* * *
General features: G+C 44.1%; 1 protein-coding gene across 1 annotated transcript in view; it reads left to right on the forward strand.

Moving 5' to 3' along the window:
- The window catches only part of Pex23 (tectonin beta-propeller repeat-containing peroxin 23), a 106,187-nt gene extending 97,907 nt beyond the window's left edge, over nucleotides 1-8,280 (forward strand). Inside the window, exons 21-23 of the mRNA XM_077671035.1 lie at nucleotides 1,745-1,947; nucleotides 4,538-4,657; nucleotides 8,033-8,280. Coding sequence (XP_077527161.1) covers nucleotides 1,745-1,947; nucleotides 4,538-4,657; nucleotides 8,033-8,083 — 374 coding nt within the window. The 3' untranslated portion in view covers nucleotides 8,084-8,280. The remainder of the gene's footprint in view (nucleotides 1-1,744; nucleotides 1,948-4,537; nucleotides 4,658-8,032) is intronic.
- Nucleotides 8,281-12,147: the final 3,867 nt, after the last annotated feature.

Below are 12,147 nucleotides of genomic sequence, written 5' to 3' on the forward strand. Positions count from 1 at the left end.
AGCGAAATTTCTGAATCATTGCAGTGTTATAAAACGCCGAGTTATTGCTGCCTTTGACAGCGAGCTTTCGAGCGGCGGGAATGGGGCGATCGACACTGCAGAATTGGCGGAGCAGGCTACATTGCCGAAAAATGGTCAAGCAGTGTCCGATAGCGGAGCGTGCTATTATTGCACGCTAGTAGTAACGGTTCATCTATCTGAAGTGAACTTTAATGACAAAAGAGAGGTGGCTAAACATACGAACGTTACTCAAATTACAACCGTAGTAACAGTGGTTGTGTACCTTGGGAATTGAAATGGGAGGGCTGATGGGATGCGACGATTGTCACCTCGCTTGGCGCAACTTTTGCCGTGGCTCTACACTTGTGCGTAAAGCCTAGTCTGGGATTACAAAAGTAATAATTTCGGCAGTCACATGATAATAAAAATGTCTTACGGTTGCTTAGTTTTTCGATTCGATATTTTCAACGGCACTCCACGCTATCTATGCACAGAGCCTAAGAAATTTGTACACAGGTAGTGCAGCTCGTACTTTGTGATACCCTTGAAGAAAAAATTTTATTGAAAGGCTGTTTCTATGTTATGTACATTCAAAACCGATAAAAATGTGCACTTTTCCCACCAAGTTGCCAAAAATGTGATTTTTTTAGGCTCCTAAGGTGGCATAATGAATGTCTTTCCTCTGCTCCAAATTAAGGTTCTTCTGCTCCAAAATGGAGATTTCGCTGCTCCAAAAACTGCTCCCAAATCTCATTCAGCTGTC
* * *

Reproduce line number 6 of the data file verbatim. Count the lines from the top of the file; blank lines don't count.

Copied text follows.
AGCGAAATTTCTGAATCATTGCAGTGTTATAAAACGCCGAGTTATTGCTGCCTTTGACAGCGAGCTTTCGAGCGGCGGGAATGGGGCGATCGACACTGCAGAATTGGCGGAGCAGGCTACATTGCCGAAAAATGGTCAAGCAGTGTCCGATAGCGGAGCGTGCTATTATTGCACGCTAGTAGTAACGGTTCATCTATCTGAAGTGAACTTTAATGACAAAAGAGAGGTGGCTAAACATACGAACGTTACTCAAATTACAACCGTAGTAACAGTGGTTGTGTACCTTGGGAATTGAAATGGGAGGGCTGATGGGATGCGACGATTGTCACCTCGCTTGGCGCAACTTTTGCCGTGGCTCTACACTTGTGCGTAAAGCCTAGTCTGGGATTACAAAAGTAATAATTTCGGCAGTCACATGATAATAAAAATGTCTTACGGTTGCTTAGTTTTTCGATTCGATATTTTCAACGGCACTCCACGCTATCTATGCACAGAGCCTAAGAAATTTGTACACAGGTAGTGCAGCTCGTACTTTGTGATACCCTTGAAGAAAAAATTTTATTGAAAGGCTGTTTCTATGTTATGTACATTCAAAACCGATAAAAATGTGCACTTTTCCCACCAAGTTGCCAAAAATGTGATTTTTTTAGGCTCCTAAGGTGGCATAATGAATGTCTTTCCTCTGCTCCAAATTAAGGTTCTTCTGCTCCAAAATGGAGATTTCGCTGCTCCAAAAACTGCTCCCAAATCTCATTCAGCTGTC